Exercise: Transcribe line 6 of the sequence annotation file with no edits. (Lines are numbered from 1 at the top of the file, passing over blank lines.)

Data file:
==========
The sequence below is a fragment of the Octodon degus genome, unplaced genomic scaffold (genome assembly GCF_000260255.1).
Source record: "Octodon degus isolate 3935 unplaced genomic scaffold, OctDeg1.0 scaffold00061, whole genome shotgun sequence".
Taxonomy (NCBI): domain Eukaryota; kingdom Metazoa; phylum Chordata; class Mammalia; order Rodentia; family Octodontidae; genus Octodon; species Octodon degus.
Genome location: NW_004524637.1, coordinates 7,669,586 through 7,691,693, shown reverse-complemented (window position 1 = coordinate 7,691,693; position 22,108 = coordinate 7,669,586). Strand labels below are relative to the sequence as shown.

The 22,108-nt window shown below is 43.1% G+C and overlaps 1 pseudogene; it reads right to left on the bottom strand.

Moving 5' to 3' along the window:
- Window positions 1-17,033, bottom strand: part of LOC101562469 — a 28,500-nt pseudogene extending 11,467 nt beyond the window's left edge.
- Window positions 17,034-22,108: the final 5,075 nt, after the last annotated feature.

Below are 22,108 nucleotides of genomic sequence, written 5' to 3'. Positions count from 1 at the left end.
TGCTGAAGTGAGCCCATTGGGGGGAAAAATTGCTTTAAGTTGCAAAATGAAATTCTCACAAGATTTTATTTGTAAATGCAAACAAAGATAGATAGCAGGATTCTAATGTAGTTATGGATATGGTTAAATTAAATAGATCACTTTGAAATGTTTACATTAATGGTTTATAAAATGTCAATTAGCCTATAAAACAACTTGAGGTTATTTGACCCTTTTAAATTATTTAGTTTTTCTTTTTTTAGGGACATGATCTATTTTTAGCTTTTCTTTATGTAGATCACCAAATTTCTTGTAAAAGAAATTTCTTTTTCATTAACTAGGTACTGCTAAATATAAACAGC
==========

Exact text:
Moving 5' to 3' along the window: